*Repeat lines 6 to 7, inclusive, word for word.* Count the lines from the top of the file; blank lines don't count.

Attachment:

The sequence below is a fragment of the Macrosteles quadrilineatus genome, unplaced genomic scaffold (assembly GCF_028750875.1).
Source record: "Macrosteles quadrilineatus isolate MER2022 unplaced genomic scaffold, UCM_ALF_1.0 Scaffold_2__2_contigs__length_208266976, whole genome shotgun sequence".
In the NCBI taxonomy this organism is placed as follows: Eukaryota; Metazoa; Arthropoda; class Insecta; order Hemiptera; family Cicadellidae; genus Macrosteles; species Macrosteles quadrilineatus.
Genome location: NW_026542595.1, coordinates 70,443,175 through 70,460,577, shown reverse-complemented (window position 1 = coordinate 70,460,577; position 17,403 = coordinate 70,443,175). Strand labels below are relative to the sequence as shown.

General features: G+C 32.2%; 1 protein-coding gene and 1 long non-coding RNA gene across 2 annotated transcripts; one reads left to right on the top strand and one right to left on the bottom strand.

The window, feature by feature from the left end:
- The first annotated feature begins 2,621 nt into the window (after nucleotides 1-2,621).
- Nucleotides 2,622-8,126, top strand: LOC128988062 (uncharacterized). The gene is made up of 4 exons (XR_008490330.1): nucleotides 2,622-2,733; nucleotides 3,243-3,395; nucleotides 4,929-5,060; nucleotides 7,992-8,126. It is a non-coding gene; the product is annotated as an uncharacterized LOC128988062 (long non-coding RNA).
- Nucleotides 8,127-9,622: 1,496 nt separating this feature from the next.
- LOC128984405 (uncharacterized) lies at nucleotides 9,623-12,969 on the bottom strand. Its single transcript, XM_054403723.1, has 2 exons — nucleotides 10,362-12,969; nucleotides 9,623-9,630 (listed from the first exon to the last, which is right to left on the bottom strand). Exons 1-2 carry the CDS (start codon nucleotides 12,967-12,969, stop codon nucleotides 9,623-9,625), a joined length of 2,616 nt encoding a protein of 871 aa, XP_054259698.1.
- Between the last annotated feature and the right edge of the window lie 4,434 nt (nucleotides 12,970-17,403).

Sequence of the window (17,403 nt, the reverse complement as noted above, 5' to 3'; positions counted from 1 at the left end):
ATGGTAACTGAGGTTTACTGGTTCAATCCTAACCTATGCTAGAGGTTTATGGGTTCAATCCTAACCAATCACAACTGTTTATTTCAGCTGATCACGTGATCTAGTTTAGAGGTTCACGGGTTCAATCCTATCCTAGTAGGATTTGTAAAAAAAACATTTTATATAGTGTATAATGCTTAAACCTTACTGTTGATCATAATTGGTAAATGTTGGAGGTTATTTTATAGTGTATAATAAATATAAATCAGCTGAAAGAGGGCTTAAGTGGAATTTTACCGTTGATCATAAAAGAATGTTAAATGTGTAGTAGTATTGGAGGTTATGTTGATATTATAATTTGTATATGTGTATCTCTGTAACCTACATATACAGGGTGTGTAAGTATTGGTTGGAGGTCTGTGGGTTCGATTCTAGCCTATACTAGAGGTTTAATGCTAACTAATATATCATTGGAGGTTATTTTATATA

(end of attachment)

The window, feature by feature from the left end:
- The first annotated feature begins 2,621 nt into the window (after nucleotides 1-2,621).